However, the Confederation of British Industry wants the UK to stay in the Customs Union and believes the key priority should be trade with Europe. Japan reached a free trade deal with the EU in 2017, in an arrangement supported by Britain. Japanese Prime Minister Shinzo Abe has requested that Japanese companies are fully consulted by the UK government about Brexit developments.
The Japanese are puzzled by the British government’s rhetoric about the global opportunities that will follow the UK’s Brexit from the EU.
“Such opportunities have always been there,” said one diplomat. “They don’t depend on an exit from the European Union. Some Japanese find the British insistence on talking up the UK’s attractiveness as the hub of a new set of post-Brexit global networks a little patronizing—the more so because they question whether an independent UK will continue indefinitely to play a top-table role in the world.”
Despite the uncertainty posed by Brexit, the continued investment by Toyota, Nissan, and Honda shows that Japanese companies are not departing the UK—and this is true for many sectors.
Firms which do not depend heavily upon cross-border trade between Britain and the EU see scope for business expansion.
Britain’s domestic market is receptive to Japanese goods and services and its economy has not slumped into a post-Brexit recession, as many economists claimed it would, even though the pound has fallen sharply.
Ambassador Madden said: “We are a large rich, sophisticated economy, with low corporate taxation and a business-friendly environment. We have a world class R&D base and some of the best universities in the world. Also, the City of London is a world class financial hub, with a world class talent pool, which we do not see changing.”
Some Japanese companies have seized upon the low value of the pound to invest. For example, Itochu recently invested 5 million pounds in Britain’s leading energy battery storage company, Moixa. The Japanese conglomerate SoftBank runs a “Vision Fund” out of London. Founder Masayoshi Son wants to invest in companies which focus on the Internet of Things. SoftBank paid 24 billion pounds for Arm, the UK’s largest technology company, following the Brexit vote in 2016. Other Japanese companies are seeking mergers and acquisitions in the fintech and healthcare sectors.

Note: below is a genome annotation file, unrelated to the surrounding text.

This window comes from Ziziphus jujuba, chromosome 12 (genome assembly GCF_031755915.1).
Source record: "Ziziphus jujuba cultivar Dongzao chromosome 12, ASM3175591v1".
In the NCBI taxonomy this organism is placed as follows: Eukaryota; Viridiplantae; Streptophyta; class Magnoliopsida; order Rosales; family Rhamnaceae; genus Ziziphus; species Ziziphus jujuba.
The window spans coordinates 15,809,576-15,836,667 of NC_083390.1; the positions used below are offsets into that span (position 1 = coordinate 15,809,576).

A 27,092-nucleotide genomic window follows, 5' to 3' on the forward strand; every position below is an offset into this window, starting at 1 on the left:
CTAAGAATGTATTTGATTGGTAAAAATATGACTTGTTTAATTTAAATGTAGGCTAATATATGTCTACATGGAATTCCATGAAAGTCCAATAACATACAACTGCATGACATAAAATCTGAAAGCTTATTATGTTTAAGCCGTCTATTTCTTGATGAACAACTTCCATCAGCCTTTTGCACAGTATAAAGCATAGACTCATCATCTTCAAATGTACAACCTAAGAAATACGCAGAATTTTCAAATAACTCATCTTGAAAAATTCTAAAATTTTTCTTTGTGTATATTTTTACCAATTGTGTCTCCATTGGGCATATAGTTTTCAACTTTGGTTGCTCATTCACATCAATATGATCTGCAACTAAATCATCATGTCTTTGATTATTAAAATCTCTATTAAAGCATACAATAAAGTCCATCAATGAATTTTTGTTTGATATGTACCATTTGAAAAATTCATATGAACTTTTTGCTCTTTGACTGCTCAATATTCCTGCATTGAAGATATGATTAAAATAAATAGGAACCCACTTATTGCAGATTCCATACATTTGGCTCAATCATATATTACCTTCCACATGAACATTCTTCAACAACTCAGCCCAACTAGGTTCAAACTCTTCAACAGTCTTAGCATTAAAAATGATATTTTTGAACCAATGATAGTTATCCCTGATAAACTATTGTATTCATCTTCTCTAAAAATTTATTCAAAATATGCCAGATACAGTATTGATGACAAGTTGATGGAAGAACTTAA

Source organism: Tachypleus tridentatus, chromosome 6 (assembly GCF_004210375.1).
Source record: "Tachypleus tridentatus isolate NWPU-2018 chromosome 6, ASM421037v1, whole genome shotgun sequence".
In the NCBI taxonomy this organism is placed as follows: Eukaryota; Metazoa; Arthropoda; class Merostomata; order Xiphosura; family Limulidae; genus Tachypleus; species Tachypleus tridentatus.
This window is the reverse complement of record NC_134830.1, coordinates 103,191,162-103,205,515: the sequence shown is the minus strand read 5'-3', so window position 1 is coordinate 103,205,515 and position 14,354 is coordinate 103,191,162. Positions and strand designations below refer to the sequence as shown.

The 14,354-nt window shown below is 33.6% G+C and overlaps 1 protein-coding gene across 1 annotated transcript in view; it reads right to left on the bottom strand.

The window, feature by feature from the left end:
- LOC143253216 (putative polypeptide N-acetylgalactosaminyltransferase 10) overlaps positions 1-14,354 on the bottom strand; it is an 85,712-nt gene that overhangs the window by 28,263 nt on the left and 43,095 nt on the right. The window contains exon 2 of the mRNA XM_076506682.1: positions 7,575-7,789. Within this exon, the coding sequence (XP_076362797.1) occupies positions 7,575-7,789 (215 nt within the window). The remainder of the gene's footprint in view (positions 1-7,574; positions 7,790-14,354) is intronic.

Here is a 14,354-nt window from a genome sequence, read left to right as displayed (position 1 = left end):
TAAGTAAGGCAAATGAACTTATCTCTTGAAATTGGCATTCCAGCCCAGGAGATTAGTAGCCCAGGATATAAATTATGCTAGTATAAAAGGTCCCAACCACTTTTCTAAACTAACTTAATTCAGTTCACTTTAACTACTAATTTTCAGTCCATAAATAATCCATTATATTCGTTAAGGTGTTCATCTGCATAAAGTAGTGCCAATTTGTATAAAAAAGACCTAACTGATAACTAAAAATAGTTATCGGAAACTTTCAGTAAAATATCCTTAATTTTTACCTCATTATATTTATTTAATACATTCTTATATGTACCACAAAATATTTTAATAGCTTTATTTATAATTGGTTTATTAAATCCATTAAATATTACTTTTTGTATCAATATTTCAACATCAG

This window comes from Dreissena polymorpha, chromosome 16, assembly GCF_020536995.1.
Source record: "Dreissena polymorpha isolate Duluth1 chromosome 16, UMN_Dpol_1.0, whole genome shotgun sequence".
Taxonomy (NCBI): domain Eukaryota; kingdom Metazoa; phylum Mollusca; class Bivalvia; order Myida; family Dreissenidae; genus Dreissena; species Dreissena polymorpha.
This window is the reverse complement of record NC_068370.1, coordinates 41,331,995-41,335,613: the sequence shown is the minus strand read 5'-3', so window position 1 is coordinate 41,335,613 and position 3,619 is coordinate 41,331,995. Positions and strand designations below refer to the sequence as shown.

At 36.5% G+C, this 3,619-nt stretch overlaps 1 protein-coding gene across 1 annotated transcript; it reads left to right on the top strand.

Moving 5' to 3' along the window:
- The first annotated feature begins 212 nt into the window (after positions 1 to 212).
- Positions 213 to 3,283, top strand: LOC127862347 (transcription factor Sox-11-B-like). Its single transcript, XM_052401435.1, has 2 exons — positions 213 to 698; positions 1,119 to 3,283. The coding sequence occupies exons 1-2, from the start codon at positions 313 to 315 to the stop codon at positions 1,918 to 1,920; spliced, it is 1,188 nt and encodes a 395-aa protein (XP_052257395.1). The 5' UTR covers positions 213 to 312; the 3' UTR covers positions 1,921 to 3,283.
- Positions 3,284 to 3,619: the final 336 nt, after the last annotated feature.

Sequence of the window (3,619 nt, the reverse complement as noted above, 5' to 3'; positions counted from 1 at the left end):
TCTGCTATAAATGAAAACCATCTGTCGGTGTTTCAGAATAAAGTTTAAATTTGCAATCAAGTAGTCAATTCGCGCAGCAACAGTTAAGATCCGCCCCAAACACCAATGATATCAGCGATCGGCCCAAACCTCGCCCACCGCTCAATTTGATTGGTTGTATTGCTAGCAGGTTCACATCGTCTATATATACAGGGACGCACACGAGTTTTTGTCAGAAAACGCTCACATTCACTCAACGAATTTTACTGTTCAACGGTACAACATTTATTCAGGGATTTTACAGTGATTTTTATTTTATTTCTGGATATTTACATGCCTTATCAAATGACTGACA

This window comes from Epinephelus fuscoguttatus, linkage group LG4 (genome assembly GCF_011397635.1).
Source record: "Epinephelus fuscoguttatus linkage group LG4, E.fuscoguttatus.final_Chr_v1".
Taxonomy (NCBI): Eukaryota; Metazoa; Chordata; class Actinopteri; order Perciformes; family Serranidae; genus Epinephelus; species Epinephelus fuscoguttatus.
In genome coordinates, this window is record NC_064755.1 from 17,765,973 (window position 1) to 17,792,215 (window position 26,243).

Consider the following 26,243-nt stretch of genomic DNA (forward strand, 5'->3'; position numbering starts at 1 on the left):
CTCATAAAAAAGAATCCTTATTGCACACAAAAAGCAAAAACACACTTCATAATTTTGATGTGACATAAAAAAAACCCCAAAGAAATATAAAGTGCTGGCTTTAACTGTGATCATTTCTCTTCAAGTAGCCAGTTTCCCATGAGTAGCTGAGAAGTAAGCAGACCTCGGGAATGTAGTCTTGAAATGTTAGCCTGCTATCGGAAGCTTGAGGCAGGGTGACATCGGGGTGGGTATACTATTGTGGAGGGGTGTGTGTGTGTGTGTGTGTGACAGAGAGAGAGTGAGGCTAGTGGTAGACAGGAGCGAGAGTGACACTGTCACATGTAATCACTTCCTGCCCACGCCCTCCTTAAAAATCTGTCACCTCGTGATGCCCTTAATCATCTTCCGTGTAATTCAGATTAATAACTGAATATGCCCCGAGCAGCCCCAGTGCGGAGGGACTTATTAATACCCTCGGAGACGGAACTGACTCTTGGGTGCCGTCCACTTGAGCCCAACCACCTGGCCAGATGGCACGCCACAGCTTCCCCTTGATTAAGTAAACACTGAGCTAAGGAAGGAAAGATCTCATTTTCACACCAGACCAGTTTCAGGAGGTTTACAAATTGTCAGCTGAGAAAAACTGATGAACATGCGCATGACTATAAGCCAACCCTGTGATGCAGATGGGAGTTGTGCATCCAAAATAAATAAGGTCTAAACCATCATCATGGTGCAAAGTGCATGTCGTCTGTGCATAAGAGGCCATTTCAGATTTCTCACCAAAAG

In 2017, Suntory Holdings bought a stake in Sipsmith, a London-based gin maker, for a reported 50 million pounds.
Another Japanese company which has expressed long-term commitment to the UK is Hitachi. It is bidding for a multi-billion-pound contract to build trains for the planned HS2 high-speed railway, which will connect London, Birmingham, Manchester, and Leeds.
Hitachi is already a major player in the UK’s railway industry and its trains, known as Javelins, carry passengers from London St Pancras station to the Southeast coast of England at great speed. In addition to its investment in the railways, Hitachi also plans to build a nuclear power plant in Wales and expects substantial financial support from the Japanese government.